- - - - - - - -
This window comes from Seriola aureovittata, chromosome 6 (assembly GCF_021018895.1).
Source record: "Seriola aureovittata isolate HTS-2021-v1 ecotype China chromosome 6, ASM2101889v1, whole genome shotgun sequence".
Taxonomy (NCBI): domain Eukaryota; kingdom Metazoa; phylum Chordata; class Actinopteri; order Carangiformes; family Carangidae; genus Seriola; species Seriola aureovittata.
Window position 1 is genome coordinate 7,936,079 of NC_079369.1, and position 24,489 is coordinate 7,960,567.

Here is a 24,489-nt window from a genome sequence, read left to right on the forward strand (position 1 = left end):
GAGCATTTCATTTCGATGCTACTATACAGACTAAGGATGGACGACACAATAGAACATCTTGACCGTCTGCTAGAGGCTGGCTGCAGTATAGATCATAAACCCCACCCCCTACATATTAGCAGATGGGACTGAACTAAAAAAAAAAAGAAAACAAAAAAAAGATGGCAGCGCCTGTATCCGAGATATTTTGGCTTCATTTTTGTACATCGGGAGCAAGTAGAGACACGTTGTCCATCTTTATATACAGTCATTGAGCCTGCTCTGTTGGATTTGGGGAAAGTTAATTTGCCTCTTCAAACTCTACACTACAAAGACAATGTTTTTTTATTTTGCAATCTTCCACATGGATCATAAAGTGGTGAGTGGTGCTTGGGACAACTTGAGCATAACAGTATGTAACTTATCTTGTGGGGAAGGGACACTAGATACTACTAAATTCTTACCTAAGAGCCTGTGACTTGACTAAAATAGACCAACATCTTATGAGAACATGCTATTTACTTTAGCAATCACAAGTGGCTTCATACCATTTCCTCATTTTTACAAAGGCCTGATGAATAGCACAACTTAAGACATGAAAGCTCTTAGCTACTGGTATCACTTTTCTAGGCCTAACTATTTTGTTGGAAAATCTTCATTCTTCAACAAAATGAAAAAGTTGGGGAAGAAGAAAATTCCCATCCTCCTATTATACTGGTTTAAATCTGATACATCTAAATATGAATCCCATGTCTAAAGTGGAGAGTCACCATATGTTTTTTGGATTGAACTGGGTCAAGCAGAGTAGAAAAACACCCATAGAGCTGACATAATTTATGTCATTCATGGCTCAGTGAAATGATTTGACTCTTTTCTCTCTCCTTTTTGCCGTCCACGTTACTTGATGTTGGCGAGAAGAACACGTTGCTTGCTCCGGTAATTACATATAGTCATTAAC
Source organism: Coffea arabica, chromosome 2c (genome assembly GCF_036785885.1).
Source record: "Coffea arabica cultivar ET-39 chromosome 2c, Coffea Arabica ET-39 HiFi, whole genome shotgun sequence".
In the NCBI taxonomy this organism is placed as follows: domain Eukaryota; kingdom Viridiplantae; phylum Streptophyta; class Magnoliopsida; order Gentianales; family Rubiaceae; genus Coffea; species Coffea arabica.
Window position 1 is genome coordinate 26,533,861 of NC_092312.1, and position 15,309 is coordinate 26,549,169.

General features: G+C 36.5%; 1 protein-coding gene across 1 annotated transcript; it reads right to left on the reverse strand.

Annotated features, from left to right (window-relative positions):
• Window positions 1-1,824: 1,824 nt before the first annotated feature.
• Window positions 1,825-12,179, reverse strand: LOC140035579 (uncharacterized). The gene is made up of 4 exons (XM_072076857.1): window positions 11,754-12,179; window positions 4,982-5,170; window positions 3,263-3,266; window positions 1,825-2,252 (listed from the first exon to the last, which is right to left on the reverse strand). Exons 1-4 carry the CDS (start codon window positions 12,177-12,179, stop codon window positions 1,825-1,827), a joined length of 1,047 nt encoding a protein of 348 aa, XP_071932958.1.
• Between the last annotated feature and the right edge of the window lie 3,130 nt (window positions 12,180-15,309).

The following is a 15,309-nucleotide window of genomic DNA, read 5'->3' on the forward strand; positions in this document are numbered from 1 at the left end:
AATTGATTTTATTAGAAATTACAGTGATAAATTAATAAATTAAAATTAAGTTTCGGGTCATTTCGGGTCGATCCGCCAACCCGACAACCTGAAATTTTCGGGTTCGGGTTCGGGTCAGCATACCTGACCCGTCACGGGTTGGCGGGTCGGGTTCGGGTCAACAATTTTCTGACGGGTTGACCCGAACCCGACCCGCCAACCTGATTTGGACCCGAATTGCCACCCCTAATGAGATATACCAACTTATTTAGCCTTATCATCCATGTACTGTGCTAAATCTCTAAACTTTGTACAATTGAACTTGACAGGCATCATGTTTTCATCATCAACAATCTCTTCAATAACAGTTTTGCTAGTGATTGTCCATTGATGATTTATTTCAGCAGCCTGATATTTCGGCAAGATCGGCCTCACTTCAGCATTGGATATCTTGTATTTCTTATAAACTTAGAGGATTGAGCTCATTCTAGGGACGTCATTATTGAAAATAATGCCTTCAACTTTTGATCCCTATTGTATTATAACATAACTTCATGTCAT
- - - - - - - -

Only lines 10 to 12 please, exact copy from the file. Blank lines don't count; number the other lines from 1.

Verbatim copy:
Window position 1 is genome coordinate 26,533,861 of NC_092312.1, and position 15,309 is coordinate 26,549,169.

General features: G+C 36.5%; 1 protein-coding gene across 1 annotated transcript; it reads right to left on the reverse strand.

Annotated features, from left to right (window-relative positions):